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Gene Mutations Contribute to Lung Cancer Risk

For people with a certain genetic pattern, even light cigarette use increases lung cancer risk, increases nicotine dependence, and makes it harder to quit.

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Genome: Unlocking Life's Code, interactive display at the Smithsonian Institution National Museum of Natural History in Washington, DC shows how genetics, environment, and random chance play into risk factors for specific diseases. (Credit: Evidence Design)

A new exhibit opening this month at the Smithsonian in Washington, DC, gives people a hands-on opportunity to learn about the many contributing forces in the history of the human genome project and its impact on how we understand our health and the world around us. A section of the exhibit that focuses on lung cancer draws on the work of Christopher Amos, PhD, associate director of Population Sciences at Norris Cotton Cancer Center and director of Dartmouth's Center for Genomic Medicine, and his colleagues at the Medical College of Wisconsin, the National Human Genome Research Institute, the University of Cincinnati and several other Universities.

Understanding the genetic risk factors for lung cancer

Genome: Unlocking Life's Code, at the Museum of Natural History, celebrates the 10th anniversary of the first genome sequence generated by the Human Genome Project (HGP). Amos contributed to the portion of the exhibit that uses an interactive display to show how genetics, environment, and random chance play into risk factors for specific diseases.

Amos' research helped shape the section on lung cancer risk in "Your Genome, Your Health," which uses an interactive display to show how genetics, environment, and random chance play into risk factors for specific diseases. The display gives information about a fictional person who had genetic testing because family health histories predicted a high risk for lung cancer. Several choices are offered:

  • the initial choice is whether a genetic risk factor for lung cancer was identified in the testing
  • a sliding arrow identifies a light, moderate, or heavy smoker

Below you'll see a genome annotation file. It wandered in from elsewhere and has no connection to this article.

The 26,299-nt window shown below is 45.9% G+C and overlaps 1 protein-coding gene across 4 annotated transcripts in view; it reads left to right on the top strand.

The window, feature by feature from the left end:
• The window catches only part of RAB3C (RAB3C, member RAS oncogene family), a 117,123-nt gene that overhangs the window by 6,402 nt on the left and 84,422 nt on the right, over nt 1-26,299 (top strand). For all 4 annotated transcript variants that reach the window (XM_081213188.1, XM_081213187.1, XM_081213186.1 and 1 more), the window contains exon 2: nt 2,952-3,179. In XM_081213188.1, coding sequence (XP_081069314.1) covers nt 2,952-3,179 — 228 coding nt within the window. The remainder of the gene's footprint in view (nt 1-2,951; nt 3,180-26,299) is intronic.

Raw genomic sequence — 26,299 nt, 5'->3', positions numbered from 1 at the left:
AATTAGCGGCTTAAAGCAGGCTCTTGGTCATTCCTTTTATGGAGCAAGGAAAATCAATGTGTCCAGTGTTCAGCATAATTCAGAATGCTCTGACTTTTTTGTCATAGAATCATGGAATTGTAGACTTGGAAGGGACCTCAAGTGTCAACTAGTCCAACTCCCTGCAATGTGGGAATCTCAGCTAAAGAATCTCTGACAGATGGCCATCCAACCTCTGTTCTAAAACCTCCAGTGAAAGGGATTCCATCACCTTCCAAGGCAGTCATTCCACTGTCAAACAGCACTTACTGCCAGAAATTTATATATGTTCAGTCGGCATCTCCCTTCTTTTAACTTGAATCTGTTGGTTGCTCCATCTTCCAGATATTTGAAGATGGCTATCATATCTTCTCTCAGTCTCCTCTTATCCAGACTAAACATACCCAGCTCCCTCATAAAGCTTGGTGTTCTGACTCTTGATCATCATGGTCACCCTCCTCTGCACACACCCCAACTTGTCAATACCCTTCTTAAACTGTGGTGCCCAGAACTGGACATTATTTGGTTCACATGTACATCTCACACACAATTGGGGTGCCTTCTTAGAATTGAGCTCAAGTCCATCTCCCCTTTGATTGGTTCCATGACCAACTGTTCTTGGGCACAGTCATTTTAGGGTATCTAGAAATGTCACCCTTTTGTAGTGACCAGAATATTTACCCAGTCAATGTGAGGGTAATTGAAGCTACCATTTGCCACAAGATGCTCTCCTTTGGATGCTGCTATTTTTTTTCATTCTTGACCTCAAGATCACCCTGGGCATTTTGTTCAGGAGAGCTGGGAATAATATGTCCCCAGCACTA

• a spinning wheel brings in the "random chance" factor.

While in real life we can't control our family history, genes, or random chance, we do make behavior choices (like smoking). Amos hopes that his research will help people with specific gene mutations make the best choices they can.

Genetic mutations can help identify lung cancer risk

"Certain rare genetic patterns predispose people to lung cancer—if these people smoke it is very damaging for them," Amos said, stressing that anyone who smokes increases their risk for the disease. "For people with this genetic makeup, smoking is especially harmful as even light smoking for these individuals greatly increases their lung cancer risk."

Genetic risk factors influencing lung cancer could shape personalized treatment options

Another genetic region increases your lung cancer risk and affects smoking behavior. This research has the potential to identify new targets for medications or to develop personalized smoking-cessation programs—for example nicotine replacement therapy works well for those with this genetic configuration.

"People shouldn't smoke, but if you do start to smoke, your ability to quit is determined by many factors, including genetic factors," Amos said. "It isn't always willpower—you may need help from a doctor. Seek support."

History of genetic mutation

When the Human Genome Project (HGP) was launched in 1990, one goal was to better understand genetic contributions to health and disease. Today, gene sequencing has become quicker and more efficient, allowing scientists to identify genetic mutations associated with specific diseases like lung cancer. This research is uncovering new ways to look at disease prevention and treatment, and opens up the possibility of personalizing medical care based on individual genetic profiles.

Threat of lung cancer

Lung cancer is the leading cause of cancer death in both men and women. It is the second most common cancer in the United States (after skin cancer), and more people die from lung cancer than from any other type of cancer. [1] Most people know that smoking increases the chances of getting lung cancer. And the more you smoke the greater the risk: the best way to prevent lung cancer is not to smoke.

Along with tobacco use, race and family history are also predictors of lung cancer risk. According to the National Cancer Institute, the number of new cases and deaths from lung cancer is highest in African American men, and Amos has been involved in several studies that identify people whose genetic makeup not only increases their susceptibility to lung cancer (even for light smokers) but can also influence how much they smoke, the extent of their nicotine dependence, and their ability to quit.

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Sources
[1] National Cancer Institute

June 03, 2013